Professor of the Practice of Law University of Denver Sturm College of Law

OT for the Panic Button Amygdala

Winter is here.  We are exhausted from social isolation.  We face more uncertainty while we wait for the vaccine.  Many of us fall somewhere on the mental health spectrum between anxiety and depression because our brain’s panic button has been working overtime.

The amygdala is an almond-shaped structure in the emotional brain that evaluates threats and ignites the fight-or-flight stress response.  The stress response elevates heart rate and blood pressure, and also suppresses our immune and digestive systems.  The rest-and-digest system restores our equilibrium and soothes the amygdala.  Much of what we have learned about the amygdala is through extensive research on mice and rats, since so many parallel discoveries have been made between the human and the rodent brain.  We owe these creatures our gratitude for helping us better understand our stress ignition switch.

A longitudinal study in England, with 28,000 adult participants, examines mental health during adulthood.  In cohorts born in both 1958 and 1970, mental health decline began in participant’s mid-30s and they experienced their highest rates of psychological distress between ages 46-53.  In both cohorts, women experienced higher rates of mental health problems than men.

People with anxiety often experience hyperarousal in response to negative events and people with depression often experience a failure of arousal response to positive events.  Recent neurocircuit research in mice has found the area within the amygdala that drives arousal responses.  These brain cells involve the expression of GABA, the neurotransmitter of calm.  Research like this can be used to develop medications for mental health disorders, but there are some non-medical practices that can help. 

We can become an amygdala whisperer with:

  • Mindfulness: focusing on the present where you have control, rather than worrying about the future or regretting the past;
  • Meditation: focusing on long slow breaths, and when the mind wanders, gently notice it and return your focus to your breath;
  • Gratitude: taking time each day to reflect on things you are grateful for;
  • Lovingkindness Contemplation: wishing yourself healthy, happy, safe, and at ease, and then extending those wishes to loved ones and to others; and
  • Yoga, which has the capacity to increase GABA, the calming neurotransmitter.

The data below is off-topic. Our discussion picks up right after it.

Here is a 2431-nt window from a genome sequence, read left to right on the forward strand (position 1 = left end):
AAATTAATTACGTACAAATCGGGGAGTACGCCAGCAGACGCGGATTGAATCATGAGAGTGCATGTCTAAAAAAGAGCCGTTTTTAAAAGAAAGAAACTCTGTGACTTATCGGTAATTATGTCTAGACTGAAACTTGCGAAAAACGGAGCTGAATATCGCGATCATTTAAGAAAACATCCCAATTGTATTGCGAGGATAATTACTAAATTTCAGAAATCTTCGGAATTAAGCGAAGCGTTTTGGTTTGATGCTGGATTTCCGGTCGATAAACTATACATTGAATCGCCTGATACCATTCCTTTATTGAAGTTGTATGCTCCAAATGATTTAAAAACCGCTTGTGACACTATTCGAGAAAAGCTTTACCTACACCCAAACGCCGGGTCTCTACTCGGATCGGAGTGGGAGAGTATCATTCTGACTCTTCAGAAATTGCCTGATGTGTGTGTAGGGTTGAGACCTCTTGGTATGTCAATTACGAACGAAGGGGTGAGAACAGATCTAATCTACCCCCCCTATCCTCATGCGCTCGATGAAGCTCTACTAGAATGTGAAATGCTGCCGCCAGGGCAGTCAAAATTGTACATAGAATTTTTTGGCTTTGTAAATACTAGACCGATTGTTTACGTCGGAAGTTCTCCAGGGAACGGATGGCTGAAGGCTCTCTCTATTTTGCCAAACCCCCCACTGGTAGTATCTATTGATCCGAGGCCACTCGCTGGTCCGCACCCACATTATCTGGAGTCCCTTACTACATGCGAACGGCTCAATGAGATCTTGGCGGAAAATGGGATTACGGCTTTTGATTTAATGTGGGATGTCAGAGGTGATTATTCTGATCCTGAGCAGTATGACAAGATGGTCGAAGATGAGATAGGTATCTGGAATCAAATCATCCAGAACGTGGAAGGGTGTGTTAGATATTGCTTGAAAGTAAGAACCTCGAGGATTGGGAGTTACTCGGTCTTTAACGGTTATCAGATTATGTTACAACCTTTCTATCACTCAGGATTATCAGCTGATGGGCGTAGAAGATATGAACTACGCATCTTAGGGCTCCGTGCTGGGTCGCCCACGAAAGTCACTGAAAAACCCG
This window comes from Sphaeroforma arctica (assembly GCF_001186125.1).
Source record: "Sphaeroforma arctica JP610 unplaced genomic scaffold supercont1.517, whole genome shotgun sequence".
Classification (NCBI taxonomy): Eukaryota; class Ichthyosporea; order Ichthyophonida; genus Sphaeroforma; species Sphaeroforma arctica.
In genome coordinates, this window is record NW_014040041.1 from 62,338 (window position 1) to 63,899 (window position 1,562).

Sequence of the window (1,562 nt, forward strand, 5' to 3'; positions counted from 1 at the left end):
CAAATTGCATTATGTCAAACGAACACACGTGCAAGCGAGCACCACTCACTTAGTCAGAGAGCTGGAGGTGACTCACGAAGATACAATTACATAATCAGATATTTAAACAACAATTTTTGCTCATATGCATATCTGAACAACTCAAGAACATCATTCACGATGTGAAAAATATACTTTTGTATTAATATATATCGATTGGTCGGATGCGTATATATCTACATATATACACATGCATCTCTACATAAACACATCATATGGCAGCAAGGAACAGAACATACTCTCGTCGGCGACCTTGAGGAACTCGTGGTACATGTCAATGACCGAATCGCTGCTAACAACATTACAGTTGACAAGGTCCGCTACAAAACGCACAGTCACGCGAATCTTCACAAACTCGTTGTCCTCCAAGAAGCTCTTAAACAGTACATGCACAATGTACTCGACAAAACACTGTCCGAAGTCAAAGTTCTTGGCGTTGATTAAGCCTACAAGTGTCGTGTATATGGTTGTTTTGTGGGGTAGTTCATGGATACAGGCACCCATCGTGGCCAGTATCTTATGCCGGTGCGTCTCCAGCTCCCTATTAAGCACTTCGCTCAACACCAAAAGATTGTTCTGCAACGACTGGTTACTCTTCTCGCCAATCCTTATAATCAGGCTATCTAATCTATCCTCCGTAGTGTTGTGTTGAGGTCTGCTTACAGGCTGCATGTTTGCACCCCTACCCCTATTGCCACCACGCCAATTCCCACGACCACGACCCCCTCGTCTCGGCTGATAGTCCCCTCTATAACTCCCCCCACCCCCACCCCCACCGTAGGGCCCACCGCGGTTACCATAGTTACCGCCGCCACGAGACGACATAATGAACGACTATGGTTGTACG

Takeaway: Pandemic stress impacts all of us.  To quite your overtaxed amygdala, consider free online yoga classes at Do Yoga with Me (https://www.doyogawithme.com/) or meditations apps such as Calm, Headspace, or Insight Timer.

Sources

Debra S. Austin, Killing Them Softly: Neuroscience Reveals How Brain Cells Die from Law School Stress and How Neural Self-Hacking can Optimize Cognitive Performance, 59 Loy. L. Rev. 791, 815-821, 823, 837-847 (2013), online at https://papers.ssrn.com/sol3/papers.cfm?abstract_id=2227155.  Mental strength practices are detailed at 837-847.

Debra S. Austin, Windmills of Your Mind: Understanding the Neurobiology of Emotion, 54 Wake Forest L. Rev. 931, 965-972 (2019), https://papers.ssrn.com/sol3/papers.cfm?abstract_id=3374006Windmills offers 10 practices that can enhance your mental strength, pages 965-972.

John J. Ratey, Spark: The Revolutionary New Science of Exercise and the Brain 62 (2008).  Ratey described the amygdala as the brain’s “panic button”.

Jose Rodriguez-Romaguera et al., Prepronociceptin-Expressing Neurons in the Extended Amygdala Encode and Promote Rapid Arousal Responses to Motivationally Salient Stimuli, Vol. 33, Issue 6 Cell Reports 108362, Nov. 10, 2020, https://www.cell.com/cell-reports/fulltext/S2211-1247(20)31351-6?_returnURL=https%3A%2F%2Flinkinghub.elsevier.com%2Fretrieve%2Fpii%2FS2211124720313516%3Fshowall%3Dtrue.  This research identified the brain cells in an area of the amygdala where arousal responses are activated or calmed, the bed nucleus of the stria terminalis (BNST).

Dawid Gondek et al., Psychological Distress from Early Adulthood to Early Old Age: Evidence from the 1946, 1968 and 1970 British Birth Cohorts, Psychological Medicine 1-10, Jan, 21, 2021, https://www.cambridge.org/core/journals/psychological-medicine/article/psychological-distress-from-early-adulthood-to-early-old-age-evidence-from-the-1946-1958-and-1970-british-birth-cohorts/1EBDDD9D82389023128700146CED6C8F.

Taylor Clark, Nerve: Poise under Pressure, Serenity under Stress, and the Brave New Science of Fear and Cool 81 (2011).  Clark described the endeavors to enhance the brain’s rest-and-digest system to offset its fight-or-flight response as becoming an “amygdala whisperer”.

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